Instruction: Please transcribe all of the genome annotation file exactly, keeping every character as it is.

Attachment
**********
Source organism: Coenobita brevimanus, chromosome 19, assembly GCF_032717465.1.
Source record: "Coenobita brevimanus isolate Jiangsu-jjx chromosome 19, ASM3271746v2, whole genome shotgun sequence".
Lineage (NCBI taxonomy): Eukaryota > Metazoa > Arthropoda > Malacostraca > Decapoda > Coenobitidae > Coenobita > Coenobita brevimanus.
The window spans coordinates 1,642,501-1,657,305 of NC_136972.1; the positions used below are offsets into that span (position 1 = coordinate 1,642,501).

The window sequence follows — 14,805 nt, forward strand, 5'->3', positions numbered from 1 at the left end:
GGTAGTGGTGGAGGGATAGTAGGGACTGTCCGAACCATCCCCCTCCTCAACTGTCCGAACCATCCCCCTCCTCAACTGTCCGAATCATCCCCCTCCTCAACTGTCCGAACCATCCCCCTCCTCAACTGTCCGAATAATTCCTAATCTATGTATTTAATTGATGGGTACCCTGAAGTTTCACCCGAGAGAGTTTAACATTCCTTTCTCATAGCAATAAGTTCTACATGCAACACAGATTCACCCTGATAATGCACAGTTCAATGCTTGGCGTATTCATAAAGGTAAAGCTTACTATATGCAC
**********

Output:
Source organism: Coenobita brevimanus, chromosome 19, assembly GCF_032717465.1.
Source record: "Coenobita brevimanus isolate Jiangsu-jjx chromosome 19, ASM3271746v2, whole genome shotgun sequence".
Lineage (NCBI taxonomy): Eukaryota > Metazoa > Arthropoda > Malacostraca > Decapoda > Coenobitidae > Coenobita > Coenobita brevimanus.
The window spans coordinates 1,642,501-1,657,305 of NC_136972.1; the positions used below are offsets into that span (position 1 = coordinate 1,642,501).

The window sequence follows — 14,805 nt, forward strand, 5'->3', positions numbered from 1 at the left end:
GGTAGTGGTGGAGGGATAGTAGGGACTGTCCGAACCATCCCCCTCCTCAACTGTCCGAACCATCCCCCTCCTCAACTGTCCGAATCATCCCCCTCCTCAACTGTCCGAACCATCCCCCTCCTCAACTGTCCGAATAATTCCTAATCTATGTATTTAATTGATGGGTACCCTGAAGTTTCACCCGAGAGAGTTTAACATTCCTTTCTCATAGCAATAAGTTCTACATGCAACACAGATTCACCCTGATAATGCACAGTTCAATGCTTGGCGTATTCATAAAGGTAAAGCTTACTATATGCAC